Spring versus winter – the battle continues
Yesterday, I was passing through suburban west London on the train and one thing really stood out as I looked across the landscape. The trees are still bare. Not a blossom in sight.
I can’t remember the last time that trees lacked foliage so late into March – especially in London where the urban warmth normally spurs the buds to life even when a slight spring chill lingers in the air.
I took to Twitter to ask people across the UK whether they were experiencing the same lack of plant growth. Alas, responses were laden with struggling daffodils and shoots that were only just managing to get above ground.
Despite a very brief burst of warmth around ten days ago, much of March has seen a continuation of wintry weather.
Further snowfalls have blanketed the normally green landscape, hard frosts have frozen the ground solid and there’s been wind chill more akin to mid-January.
As I explained in my blog last week, the jet stream is unusually far south at the moment – over Iberia and northern Africa when it should be across Scotland and Scandinavia.
The result of this has been cold air sitting persistently over much of western Europe, keeping us firmly within winter’s icy grip.
What can be expected this week?
This week, the UK is going to be the battle ground between winter and spring, with milder air sitting to the south west and colder air lurking to the north east.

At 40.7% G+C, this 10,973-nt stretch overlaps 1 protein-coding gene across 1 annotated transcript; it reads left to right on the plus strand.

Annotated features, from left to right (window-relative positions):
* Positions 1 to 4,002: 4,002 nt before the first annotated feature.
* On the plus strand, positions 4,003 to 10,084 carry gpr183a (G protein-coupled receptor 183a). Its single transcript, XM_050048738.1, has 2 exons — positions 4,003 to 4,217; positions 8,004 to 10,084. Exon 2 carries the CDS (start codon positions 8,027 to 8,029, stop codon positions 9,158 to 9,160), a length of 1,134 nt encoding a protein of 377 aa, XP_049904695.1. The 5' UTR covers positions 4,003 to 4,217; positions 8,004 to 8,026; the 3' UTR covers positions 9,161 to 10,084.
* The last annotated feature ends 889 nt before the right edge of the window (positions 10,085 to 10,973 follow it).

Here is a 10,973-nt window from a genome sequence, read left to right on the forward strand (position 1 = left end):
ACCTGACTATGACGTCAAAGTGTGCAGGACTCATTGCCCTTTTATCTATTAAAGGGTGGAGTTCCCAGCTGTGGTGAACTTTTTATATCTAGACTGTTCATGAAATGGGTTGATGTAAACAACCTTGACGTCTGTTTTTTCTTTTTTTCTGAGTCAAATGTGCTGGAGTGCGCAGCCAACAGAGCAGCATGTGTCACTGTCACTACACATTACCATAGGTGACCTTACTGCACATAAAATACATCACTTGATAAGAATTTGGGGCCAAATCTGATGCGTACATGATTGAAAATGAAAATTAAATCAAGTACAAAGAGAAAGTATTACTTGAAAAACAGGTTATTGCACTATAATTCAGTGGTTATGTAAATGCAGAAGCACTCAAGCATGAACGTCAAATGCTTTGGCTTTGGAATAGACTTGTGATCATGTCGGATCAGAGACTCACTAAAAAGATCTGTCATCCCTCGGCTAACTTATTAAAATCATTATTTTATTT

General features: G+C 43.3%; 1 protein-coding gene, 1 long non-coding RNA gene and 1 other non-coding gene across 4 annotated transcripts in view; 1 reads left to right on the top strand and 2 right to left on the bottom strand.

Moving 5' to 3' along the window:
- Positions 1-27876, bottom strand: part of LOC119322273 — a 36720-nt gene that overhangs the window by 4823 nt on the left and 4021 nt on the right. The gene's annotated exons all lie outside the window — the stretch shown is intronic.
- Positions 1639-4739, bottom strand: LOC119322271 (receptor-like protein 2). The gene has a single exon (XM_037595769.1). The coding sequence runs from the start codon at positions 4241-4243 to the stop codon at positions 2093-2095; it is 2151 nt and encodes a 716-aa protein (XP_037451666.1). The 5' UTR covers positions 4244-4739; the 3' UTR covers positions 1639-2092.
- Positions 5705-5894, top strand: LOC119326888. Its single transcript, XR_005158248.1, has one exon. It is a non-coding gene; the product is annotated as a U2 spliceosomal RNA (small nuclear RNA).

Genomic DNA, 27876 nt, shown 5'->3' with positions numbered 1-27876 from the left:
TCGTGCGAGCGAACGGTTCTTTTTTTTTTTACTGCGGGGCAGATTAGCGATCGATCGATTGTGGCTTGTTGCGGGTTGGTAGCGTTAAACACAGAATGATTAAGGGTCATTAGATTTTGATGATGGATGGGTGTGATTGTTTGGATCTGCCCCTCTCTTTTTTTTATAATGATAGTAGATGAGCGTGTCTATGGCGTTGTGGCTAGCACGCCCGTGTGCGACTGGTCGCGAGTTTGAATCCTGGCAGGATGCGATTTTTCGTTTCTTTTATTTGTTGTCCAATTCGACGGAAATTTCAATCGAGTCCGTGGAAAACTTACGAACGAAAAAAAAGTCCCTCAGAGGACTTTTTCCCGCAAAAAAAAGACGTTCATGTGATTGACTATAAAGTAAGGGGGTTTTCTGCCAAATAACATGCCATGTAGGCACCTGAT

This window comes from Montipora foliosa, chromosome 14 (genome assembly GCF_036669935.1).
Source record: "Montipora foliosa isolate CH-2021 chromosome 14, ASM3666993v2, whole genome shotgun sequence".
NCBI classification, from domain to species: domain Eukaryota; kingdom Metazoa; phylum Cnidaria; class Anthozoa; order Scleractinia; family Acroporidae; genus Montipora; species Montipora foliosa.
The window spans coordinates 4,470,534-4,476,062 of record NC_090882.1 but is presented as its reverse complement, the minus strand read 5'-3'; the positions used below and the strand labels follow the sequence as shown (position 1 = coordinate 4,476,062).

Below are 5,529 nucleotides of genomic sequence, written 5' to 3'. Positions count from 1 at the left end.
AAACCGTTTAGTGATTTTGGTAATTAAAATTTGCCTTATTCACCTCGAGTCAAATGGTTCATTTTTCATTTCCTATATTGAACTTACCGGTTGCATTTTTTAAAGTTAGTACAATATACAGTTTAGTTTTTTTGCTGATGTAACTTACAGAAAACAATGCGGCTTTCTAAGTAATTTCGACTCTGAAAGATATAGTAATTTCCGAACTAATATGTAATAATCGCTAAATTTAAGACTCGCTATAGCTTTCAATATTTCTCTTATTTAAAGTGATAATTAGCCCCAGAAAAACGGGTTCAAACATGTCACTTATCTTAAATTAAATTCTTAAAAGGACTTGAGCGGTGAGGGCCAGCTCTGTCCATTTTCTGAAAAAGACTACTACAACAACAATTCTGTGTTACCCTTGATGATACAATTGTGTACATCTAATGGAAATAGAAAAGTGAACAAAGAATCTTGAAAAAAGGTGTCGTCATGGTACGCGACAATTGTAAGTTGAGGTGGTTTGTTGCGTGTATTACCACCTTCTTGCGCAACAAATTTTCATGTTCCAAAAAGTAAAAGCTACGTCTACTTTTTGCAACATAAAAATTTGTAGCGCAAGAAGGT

During the next five days, the colder air is going to have the upper hand, with the coldest weather across Scotland, Northern Ireland and northern parts of England.
In these areas, further heavy snow is likely at times – especially for eastern Scotland and north east England (mainly north of the Humber), where 5-10cm could fall at low levels and 10-20cm over the hills and mountains.
Adding to this will be the effect of a brisk and raw easterly wind, drifting the snow around giving poor visibility.
For the rest of England, along with Wales, whilst chilly, it won’t be as cold as further north. However, heavier showers could still be wintry at times with a covering of snow possible – mainly overnight when it’s colder.
When will it get warmer?
As a result, it would bring warmer air in off the Atlantic and push winter across the North Sea into Scandinavia, with temperatures closer to average at 8-12C.
This would mean that rain would be more likely than snow and night frosts become less likely.
However, the caveat is that winter will still lurk relatively near by with the chance that it could pounce back at any time.